City A.M.’s Innovation of the Year category seeks out businesses that are frontrunners in their field, whether finance, marketing or product development.
Our shortlist includes green technology, new media, manufacturing, a finance provider and a new approach to financial restructuring.
The winner will need to show a genuinely innovative approach and demonstrate significant milestones achieved in the past year. Their company or product should be capable of having real impact on consumers, society or the business world.
The category is sponsored by Lexus, which is itself a pioneer of hybrid technology and committed to creating efficient and environmentally responsible technology.
Lexus is behind the introduction of affordable hybrid technology into the luxury car market and is committed to continuing to create efficient and environmentally responsible technology. Says Paul Marshall of Lexus: “In these hard times people are having to become far more innovative in their thinking about business and business solutions.”
“There’s a good mixture here of companies, some that are environmentally friendly and others that focus on providing innovative finance solutions.”
Founded in Sweden in 2006 and now headquartered in London with 300 employees, Spotify is helping to reduce music piracy, offering customers the ability to stream from its catalogue of over 15m tracks without locking users into a particular hardware platform. The service has 13m users, 3m of whom use the paid-for service. The ease of use and immense choice have drawn special praise.
A recent deal with Yahoo, the internet search engine, showed how far Spotify has come, with plaudits suggesting the deal was crucial for Yahoo in its search to hang on to users.
The service has had a busy year. In 2011, Spotify launched its own apps platform, enabling media partners to build apps to run within Spotify’s desktop application and followed that with mobile apps.
And Spotify’s star is in the ascendancy to the extent that in a recent tie up with Yahoo, the ability to stream music while using Yahoo has been seen as a bigger deal for the established search company than it is for Spotify.
Although the managers of some artists boycott the service, Spotify continues to add some 20,000 tracks to its catalogue each day and aims to become as ubiquitous as the CD.
Bremont has achieved a very British balance of innovation and tradition since launching its first collection of high-specification timepieces in 2007. This March it announced a watch containing oak and copper from HMS Victory, while another watch uses parts from a Spitfire. Not content to incorporate Britain’s engineering heritage in new ways, Bremont is at the centre of a British revival in watchmaking, with all assembly UK-based by this autumn and its B-1 Marine clock wholly UK-made. With the launch of its flagship store in Mayfair this July, Bremont looks designed to endure.
As emerging economies rush to put up skyscrapers and older economies regroup and restore, the emissions from construction continue to trouble environmentalists.
Novacem, a spin-out business from Imperial College London, has developed cement that could turn cement manufacturing from a harmful emitter to an absorber of CO2.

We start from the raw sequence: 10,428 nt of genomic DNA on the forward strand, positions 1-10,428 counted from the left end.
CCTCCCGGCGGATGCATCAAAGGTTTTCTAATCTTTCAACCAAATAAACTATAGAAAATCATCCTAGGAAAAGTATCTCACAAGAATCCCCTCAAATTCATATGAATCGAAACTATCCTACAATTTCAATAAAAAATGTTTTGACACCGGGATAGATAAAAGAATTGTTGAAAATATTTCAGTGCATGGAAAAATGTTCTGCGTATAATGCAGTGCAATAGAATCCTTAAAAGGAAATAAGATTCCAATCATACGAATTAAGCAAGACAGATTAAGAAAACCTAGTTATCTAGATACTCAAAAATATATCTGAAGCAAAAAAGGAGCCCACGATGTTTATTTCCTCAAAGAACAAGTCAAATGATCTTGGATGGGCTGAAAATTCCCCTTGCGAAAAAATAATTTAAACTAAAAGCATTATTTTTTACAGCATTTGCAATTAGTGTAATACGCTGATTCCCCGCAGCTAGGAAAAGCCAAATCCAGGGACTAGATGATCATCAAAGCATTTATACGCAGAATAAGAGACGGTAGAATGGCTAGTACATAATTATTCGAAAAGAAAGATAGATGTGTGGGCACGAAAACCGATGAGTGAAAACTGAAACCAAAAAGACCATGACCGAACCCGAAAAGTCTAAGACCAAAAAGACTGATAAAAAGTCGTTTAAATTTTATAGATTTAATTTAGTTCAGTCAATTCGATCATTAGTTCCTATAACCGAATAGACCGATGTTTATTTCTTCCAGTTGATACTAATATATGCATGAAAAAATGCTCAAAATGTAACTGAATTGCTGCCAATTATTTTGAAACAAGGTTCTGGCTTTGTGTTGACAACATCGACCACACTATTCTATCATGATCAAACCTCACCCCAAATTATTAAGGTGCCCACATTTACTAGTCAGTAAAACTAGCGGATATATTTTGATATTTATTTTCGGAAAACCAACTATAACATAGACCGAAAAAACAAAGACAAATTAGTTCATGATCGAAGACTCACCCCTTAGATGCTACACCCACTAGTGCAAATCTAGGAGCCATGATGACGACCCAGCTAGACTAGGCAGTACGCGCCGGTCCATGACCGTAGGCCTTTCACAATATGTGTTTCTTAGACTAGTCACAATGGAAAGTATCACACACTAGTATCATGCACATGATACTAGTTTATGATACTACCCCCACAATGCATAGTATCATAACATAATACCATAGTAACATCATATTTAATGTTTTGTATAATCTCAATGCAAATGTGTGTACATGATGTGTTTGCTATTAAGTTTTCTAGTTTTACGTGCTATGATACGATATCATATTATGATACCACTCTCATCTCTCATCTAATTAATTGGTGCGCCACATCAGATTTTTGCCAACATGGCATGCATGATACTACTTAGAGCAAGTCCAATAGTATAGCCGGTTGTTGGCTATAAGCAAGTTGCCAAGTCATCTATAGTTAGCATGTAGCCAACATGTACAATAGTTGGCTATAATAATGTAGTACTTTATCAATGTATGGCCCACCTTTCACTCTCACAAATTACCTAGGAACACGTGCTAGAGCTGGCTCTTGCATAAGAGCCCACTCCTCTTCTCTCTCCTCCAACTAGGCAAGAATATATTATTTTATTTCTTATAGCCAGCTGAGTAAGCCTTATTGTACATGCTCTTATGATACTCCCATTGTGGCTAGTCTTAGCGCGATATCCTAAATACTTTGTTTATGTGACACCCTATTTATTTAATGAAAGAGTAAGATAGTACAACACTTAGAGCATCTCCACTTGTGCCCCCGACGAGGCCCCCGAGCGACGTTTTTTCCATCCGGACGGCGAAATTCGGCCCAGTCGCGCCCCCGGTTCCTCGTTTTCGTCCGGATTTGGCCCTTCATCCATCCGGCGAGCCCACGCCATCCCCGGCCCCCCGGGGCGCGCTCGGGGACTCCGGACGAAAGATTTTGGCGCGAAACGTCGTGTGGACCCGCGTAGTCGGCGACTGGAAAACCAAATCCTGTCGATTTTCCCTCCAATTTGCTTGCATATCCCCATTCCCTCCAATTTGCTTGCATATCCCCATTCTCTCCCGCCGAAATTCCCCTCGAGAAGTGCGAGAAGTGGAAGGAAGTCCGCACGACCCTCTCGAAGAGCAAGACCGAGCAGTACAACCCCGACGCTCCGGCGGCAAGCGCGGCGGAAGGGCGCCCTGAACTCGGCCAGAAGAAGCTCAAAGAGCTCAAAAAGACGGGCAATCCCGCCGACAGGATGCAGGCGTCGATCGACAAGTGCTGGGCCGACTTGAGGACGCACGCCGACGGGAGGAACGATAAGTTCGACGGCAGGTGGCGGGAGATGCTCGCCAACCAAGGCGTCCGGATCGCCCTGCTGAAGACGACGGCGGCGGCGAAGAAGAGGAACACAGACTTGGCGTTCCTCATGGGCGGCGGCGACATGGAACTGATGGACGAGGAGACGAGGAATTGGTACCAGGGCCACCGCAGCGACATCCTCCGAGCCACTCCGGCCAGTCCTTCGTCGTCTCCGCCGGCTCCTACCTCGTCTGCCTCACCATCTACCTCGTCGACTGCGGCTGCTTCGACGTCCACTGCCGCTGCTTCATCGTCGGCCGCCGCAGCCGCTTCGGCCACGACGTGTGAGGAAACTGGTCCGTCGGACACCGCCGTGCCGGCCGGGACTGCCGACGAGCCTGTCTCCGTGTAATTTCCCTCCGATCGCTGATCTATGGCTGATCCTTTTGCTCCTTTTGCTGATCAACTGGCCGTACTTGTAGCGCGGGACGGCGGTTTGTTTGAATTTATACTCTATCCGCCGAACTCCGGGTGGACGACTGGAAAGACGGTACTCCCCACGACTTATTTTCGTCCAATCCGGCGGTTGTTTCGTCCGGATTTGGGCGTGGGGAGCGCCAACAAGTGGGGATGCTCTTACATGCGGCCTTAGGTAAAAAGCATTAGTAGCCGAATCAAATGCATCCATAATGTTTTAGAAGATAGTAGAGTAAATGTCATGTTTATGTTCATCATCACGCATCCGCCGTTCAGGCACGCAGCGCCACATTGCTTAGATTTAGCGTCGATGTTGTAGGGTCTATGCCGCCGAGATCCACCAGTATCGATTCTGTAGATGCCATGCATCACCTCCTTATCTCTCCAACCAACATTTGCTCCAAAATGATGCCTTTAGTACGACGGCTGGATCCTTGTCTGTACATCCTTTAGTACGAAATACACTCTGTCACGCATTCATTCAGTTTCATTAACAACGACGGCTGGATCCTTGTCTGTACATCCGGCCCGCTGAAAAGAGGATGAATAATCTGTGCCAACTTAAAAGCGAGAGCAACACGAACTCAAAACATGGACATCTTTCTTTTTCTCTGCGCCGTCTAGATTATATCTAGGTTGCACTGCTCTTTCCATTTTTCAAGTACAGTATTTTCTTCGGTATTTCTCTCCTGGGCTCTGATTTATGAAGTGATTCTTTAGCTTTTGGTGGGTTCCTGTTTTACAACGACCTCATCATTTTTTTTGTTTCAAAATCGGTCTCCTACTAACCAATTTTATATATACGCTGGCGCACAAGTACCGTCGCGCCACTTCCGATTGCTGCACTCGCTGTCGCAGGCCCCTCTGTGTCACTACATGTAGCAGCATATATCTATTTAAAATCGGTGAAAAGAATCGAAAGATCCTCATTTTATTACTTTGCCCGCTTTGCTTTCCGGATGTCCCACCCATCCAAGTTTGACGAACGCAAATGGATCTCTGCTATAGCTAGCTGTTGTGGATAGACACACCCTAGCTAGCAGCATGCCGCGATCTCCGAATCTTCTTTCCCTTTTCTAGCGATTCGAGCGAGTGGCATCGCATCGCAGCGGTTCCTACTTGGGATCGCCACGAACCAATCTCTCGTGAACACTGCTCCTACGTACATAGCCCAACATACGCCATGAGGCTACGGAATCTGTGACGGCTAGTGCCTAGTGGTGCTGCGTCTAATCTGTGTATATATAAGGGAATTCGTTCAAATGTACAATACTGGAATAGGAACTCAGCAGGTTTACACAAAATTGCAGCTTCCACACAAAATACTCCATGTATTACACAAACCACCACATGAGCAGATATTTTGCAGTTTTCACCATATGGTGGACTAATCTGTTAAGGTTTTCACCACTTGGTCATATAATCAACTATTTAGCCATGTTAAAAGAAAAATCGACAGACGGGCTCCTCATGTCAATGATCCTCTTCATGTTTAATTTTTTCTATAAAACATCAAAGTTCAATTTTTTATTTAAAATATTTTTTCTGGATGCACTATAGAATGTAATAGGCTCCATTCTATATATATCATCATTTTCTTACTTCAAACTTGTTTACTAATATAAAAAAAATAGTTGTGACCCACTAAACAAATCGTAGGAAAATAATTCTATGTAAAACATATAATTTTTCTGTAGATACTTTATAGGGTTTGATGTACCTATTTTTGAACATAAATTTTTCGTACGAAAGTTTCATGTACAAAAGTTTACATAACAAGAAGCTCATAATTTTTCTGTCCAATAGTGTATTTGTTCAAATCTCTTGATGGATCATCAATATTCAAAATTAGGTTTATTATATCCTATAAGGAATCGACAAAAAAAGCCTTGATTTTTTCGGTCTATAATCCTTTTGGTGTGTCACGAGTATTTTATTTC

Conventional cement manufacturing accounts for 5 per cent of global CO2 emissions. For every tonne of Novacem cement produced, 0.75 of a tonne of CO2 is captured and absorbed.
In 2010 Novacem attracted Lafarge as the first subscriber to its Green Cement Bond, an innovative commercial and financial approach to engaging with major manufacturers of cement and in 2011 the company completed a £1.6m funding round, which included Laing O’Rourke as a key investor.
The restructuring of Fitness First via a company voluntary arrangement took an interesting turn when landlords were persuaded to become shareholders in the company – a measure never agreed before.
The deal, negotiated by KPMG, sees landlords commit themselves to the long-term rescue of the company in a novel way. As part of the agreement, landlords will be paid monthly instead of quarterly, some of them accepting a reduction in rent.
Some 62 of the company’s UK clubs are part of the CVA. The total portfolio in the UK is 79 clubs.
With access to finance a huge area of contention, particularly in the small and medium-sized enterprise sector, new approaches to raising funds are much sought after.
Market Invoice, founded by Anil Stocker and Charles Delingpole, is an online marketplace for invoices. Small companies can put individual invoices up for online auction and sell invoices due in 30 to 120 days from large corporate customers to a network of global investors.
The innovation has made waves in the lucrative but somewhat hidebound invoice finance sector and to date Market Invoice’s online auctions have made With access to finance a huge area of contention, particularly in the small and In In the medium-sized enterprise sector, new approaches to raising funds are much sought after. Market Invoice, founded by Anil Stocker and Charles Delingpole, is an online marketplace for invoices – offering companies a more flexible way to finance their business. Small companies can put individual invoices up for online auction and sell invoices due in 30 to 120 days from large corporate customers to a network of global investors.
The innovation has made waves in the lucrative but somewhat hidebound invoice finance sector. To date Market Invoice’s online auctions have made £20m in advances to over 100 businesses.